FERGUS FINLAY: Demonisation of ESB union leader Ogle does him an injustice

YOU might want to avert your ears. At the very least, it might be advisable to ask your maiden aunts to leave the room. I’m going to say one of those things you’re not allowed to say.

It’s the sort of thing you have to whisper — the kind of remark one should avoid in polite company. I’ve found in the past that it’s one of those things you should only say if you’re prepared to put up with dog’s abuse, especially in the letter columns of decent respectable newspapers like this one.

But you’ve been warned, so here goes. Brendan Ogle is a decent man. There, I’ve said it. And now that it’s out in the open, I might as well go further. He does a right good job of representing his own people, and if every representative of people — both public and private — was as committed and honest as he is, we’d all be better off.

Ok, I have broad shoulders. If you need to have a go at me because I don’t buy the argument that Brendan Ogle represents everything that’s bad and evil, I can take it. At least you’ll be secure in the knowledge that any abuse you heap on me won’t make the industrial relations situation at the ESB any worse.

I’m relieved, as I’m sure we all are, that the electricity strike has been averted. I had been preparing, with a bit of a heavy heart, to defend Brendan from attack as power blackouts got closer. There are two reasons I believe he deserves a defence, and one reason he doesn’t.

First of all, I hate the demonisation that always goes on at times like this. Brendan Ogle is a trade union official, with a job to do. It’s not a popular job — and nobody ever seems to remark on the fact that he’s been involved in around a decade of industrial peace in the ESB, at a time when there has been enormous cost-cutting and restructuring. He’s the secretary of a group of unions, whose combined members voted by more than 80% to take strike action over the threat to their pension schemes.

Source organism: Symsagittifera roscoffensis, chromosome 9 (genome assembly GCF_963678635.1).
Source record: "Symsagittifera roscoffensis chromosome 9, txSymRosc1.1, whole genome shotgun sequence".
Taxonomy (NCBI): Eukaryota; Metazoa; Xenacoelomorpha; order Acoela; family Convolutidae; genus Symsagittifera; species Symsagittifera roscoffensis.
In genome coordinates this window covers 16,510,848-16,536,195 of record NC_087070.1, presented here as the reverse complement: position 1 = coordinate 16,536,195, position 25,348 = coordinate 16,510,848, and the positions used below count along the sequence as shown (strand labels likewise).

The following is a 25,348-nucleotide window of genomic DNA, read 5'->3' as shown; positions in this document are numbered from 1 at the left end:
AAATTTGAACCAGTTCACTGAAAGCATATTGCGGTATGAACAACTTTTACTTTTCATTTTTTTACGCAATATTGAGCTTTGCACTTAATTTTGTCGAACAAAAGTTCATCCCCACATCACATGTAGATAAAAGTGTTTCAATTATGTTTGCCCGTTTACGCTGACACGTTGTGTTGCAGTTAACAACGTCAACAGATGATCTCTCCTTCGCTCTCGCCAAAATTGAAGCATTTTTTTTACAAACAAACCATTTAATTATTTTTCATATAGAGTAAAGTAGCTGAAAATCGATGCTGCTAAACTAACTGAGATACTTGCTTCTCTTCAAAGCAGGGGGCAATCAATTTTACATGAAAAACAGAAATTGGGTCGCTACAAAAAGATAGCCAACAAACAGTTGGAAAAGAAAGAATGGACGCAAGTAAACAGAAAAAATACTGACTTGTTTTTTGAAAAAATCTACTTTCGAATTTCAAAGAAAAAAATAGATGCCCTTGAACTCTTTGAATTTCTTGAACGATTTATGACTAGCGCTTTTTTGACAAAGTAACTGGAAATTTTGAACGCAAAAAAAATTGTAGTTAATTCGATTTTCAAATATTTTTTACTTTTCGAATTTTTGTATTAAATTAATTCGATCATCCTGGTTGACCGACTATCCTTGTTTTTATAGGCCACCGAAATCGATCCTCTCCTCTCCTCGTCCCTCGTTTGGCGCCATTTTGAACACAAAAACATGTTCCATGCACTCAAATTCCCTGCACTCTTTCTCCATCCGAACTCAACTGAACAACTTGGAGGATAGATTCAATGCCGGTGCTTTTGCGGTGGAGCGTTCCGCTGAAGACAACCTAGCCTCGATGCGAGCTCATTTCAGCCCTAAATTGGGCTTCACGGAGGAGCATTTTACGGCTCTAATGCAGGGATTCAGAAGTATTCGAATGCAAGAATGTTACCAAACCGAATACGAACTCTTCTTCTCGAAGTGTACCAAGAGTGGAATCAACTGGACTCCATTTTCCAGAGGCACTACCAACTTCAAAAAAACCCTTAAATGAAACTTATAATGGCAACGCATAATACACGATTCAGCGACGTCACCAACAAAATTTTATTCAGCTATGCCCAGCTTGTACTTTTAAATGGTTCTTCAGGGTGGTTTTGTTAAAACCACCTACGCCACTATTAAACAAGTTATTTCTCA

None of that seems to matter when the strike is actually in the offing. Then it’s time to get out the “good, bad and ogle” headlines. If reporters search hard enough, they’ll find colleagues of Ogle’s who are willing to badmouth him and personalise the whole issue around him. And suddenly we’re not arguing about the rights and wrongs of a dispute — we’ve found someone to blame.

There’s an injustice in this. I got to know Brendan Ogle years ago, when he was a train driver and a representative of other train drivers. The train strike he was ultimately involved in then, which was about basic conditions of employment for a badly-treated group of people, made him a bit of a household name — and a byword for trouble. Eamon Dunphy, for example, launched a very personal and abusive attack on Ogle during his radio show.

But all he was, was steadfast in his defence of his own members. And, strange as it seems for such a legendary trouble-maker, that was the only real strike he was ever involved in — at least until it seemed the ESB might grind to a halt. But now, again, he’s a dangerous bogeyman, according to one newspaper, a dinosaur according to another. One distinguished columnist even devoted several hundred words to speculating about his underwear, apparently to suggest that he lacked the bits and pieces that most men keep in their pants (don’t ask me, I couldn’t follow it either).